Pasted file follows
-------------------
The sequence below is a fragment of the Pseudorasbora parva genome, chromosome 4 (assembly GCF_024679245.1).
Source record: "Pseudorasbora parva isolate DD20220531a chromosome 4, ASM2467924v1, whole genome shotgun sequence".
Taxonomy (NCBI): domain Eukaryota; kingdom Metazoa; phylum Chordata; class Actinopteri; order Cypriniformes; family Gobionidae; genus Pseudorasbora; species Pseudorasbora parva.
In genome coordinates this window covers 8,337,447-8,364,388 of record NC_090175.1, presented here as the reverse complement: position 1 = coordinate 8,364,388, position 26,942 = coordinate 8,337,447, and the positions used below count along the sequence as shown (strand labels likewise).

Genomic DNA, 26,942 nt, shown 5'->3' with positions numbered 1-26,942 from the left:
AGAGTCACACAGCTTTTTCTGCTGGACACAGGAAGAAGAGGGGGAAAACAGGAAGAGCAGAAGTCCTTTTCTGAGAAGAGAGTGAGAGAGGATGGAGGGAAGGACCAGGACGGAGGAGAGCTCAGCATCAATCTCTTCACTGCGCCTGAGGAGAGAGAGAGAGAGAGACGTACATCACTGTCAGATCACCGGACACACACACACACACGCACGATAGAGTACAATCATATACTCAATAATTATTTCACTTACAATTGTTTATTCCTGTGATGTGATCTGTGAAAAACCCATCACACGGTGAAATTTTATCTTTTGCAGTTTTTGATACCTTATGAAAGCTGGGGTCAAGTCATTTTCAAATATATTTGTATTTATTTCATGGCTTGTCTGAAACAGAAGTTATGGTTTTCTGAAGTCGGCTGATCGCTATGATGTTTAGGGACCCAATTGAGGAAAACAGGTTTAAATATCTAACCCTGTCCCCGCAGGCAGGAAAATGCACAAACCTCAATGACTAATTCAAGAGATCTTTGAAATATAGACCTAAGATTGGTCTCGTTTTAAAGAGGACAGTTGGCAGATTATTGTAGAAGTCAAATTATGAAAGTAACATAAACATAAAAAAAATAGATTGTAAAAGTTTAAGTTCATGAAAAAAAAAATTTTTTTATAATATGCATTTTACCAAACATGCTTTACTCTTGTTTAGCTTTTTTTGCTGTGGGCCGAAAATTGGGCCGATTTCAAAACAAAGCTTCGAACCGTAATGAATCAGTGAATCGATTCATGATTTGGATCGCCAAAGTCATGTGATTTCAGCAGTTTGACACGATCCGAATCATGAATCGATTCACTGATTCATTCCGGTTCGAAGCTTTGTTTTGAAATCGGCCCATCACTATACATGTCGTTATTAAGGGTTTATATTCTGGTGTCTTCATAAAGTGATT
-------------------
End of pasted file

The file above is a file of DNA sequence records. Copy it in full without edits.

The sequence below is a fragment of the Pseudorasbora parva genome, chromosome 4 (assembly GCF_024679245.1).
Source record: "Pseudorasbora parva isolate DD20220531a chromosome 4, ASM2467924v1, whole genome shotgun sequence".
Taxonomy (NCBI): domain Eukaryota; kingdom Metazoa; phylum Chordata; class Actinopteri; order Cypriniformes; family Gobionidae; genus Pseudorasbora; species Pseudorasbora parva.
In genome coordinates this window covers 8,337,447-8,364,388 of record NC_090175.1, presented here as the reverse complement: position 1 = coordinate 8,364,388, position 26,942 = coordinate 8,337,447, and the positions used below count along the sequence as shown (strand labels likewise).

Genomic DNA, 26,942 nt, shown 5'->3' with positions numbered 1-26,942 from the left:
AGAGTCACACAGCTTTTTCTGCTGGACACAGGAAGAAGAGGGGGAAAACAGGAAGAGCAGAAGTCCTTTTCTGAGAAGAGAGTGAGAGAGGATGGAGGGAAGGACCAGGACGGAGGAGAGCTCAGCATCAATCTCTTCACTGCGCCTGAGGAGAGAGAGAGAGAGAGACGTACATCACTGTCAGATCACCGGACACACACACACACACGCACGATAGAGTACAATCATATACTCAATAATTATTTCACTTACAATTGTTTATTCCTGTGATGTGATCTGTGAAAAACCCATCACACGGTGAAATTTTATCTTTTGCAGTTTTTGATACCTTATGAAAGCTGGGGTCAAGTCATTTTCAAATATATTTGTATTTATTTCATGGCTTGTCTGAAACAGAAGTTATGGTTTTCTGAAGTCGGCTGATCGCTATGATGTTTAGGGACCCAATTGAGGAAAACAGGTTTAAATATCTAACCCTGTCCCCGCAGGCAGGAAAATGCACAAACCTCAATGACTAATTCAAGAGATCTTTGAAATATAGACCTAAGATTGGTCTCGTTTTAAAGAGGACAGTTGGCAGATTATTGTAGAAGTCAAATTATGAAAGTAACATAAACATAAAAAAAATAGATTGTAAAAGTTTAAGTTCATGAAAAAAAAAATTTTTTTATAATATGCATTTTACCAAACATGCTTTACTCTTGTTTAGCTTTTTTTGCTGTGGGCCGAAAATTGGGCCGATTTCAAAACAAAGCTTCGAACCGTAATGAATCAGTGAATCGATTCATGATTTGGATCGCCAAAGTCATGTGATTTCAGCAGTTTGACACGATCCGAATCATGAATCGATTCACTGATTCATTCCGGTTCGAAGCTTTGTTTTGAAATCGGCCCATCACTATACATGTCGTTATTAAGGGTTTATATTCTGGTGTCTTCATAAAGTGATT